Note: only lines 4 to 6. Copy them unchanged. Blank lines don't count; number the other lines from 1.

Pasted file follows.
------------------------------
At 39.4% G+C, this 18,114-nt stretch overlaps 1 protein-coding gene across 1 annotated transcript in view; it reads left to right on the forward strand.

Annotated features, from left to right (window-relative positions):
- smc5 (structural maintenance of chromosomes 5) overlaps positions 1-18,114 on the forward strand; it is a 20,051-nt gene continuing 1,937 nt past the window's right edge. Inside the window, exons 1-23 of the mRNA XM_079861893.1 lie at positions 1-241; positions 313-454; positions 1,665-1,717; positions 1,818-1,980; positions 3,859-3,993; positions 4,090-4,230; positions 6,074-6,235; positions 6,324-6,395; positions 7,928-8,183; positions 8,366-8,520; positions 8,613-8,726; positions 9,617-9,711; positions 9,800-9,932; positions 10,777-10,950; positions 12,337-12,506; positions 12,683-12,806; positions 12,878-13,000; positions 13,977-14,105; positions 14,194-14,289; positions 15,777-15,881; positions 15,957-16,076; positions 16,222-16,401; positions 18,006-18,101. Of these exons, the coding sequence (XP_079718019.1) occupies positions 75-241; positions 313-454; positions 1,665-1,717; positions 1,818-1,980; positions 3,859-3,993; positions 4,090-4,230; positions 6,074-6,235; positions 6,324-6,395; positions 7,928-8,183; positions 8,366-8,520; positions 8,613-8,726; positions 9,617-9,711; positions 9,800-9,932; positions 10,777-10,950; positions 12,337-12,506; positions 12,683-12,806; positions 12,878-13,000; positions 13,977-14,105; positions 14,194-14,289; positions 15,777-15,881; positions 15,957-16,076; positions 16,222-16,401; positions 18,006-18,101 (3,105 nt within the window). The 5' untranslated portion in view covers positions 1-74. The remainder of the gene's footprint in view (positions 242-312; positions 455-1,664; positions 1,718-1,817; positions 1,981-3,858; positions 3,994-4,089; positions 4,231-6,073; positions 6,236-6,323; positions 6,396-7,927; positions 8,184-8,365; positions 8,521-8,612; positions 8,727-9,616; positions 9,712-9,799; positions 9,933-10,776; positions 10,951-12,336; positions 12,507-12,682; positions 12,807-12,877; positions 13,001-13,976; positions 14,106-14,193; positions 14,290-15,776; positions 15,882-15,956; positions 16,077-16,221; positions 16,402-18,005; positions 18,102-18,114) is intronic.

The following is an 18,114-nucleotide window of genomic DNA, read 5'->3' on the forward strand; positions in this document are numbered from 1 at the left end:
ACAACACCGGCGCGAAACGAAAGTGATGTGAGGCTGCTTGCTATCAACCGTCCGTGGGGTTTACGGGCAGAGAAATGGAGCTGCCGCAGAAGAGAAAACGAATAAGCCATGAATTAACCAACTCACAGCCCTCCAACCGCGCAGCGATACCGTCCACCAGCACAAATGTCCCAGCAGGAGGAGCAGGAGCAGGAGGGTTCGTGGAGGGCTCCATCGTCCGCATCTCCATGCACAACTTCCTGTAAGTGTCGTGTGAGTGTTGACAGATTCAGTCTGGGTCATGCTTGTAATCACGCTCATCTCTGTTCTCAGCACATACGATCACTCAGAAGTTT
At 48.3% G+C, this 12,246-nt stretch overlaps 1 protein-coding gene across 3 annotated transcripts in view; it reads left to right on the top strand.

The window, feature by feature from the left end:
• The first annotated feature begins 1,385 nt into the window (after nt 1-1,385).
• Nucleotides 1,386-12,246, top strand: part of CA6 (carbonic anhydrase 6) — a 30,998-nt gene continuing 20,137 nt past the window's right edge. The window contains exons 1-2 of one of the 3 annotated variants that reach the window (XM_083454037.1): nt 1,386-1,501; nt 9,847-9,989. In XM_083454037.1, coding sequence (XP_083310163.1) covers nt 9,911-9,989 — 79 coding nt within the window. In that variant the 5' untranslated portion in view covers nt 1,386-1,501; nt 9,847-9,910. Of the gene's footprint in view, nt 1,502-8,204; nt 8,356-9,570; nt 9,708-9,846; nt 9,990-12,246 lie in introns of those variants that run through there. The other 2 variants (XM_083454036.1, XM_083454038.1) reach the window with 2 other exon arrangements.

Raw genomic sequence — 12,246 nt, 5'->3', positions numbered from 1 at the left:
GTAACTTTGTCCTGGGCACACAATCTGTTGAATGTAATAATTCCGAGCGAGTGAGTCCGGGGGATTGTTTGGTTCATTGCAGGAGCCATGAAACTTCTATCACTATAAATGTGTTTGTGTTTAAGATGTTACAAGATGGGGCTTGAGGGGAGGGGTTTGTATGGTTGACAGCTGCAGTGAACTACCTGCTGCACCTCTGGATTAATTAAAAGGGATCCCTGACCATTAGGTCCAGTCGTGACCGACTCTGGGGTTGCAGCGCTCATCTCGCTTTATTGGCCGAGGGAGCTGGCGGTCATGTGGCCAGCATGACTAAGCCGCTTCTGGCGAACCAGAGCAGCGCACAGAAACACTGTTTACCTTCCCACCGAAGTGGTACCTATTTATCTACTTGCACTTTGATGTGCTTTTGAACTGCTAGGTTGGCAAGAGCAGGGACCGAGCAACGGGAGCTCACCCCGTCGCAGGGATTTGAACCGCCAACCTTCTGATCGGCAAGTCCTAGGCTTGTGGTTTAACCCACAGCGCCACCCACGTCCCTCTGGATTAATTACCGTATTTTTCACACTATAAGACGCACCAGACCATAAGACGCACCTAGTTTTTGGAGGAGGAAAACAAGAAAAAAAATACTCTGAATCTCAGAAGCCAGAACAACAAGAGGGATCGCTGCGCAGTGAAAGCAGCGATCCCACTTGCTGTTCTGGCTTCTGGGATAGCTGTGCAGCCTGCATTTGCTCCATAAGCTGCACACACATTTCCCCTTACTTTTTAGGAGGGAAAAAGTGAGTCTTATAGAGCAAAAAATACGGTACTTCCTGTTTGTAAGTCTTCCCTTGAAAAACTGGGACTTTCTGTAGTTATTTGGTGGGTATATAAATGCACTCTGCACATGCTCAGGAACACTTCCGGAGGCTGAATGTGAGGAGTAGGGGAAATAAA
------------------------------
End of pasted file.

The following is an 18,114-nucleotide window of genomic DNA, read 5'->3' on the forward strand; positions in this document are numbered from 1 at the left end:
ACAACACCGGCGCGAAACGAAAGTGATGTGAGGCTGCTTGCTATCAACCGTCCGTGGGGTTTACGGGCAGAGAAATGGAGCTGCCGCAGAAGAGAAAACGAATAAGCCATGAATTAACCAACTCACAGCCCTCCAACCGCGCAGCGATACCGTCCACCAGCACAAATGTCCCAGCAGGAGGAGCAGGAGCAGGAGGGTTCGTGGAGGGCTCCATCGTCCGCATCTCCATGCACAACTTCCTGTAAGTGTCGTGTGAGTGTTGACAGATTCAGTCTGGGTCATGCTTGTAATCACGCTCATCTCTGTTCTCAGCACATACGATCACTCAGAAGTTT
At 48.3% G+C, this 12,246-nt stretch overlaps 1 protein-coding gene across 3 annotated transcripts in view; it reads left to right on the top strand.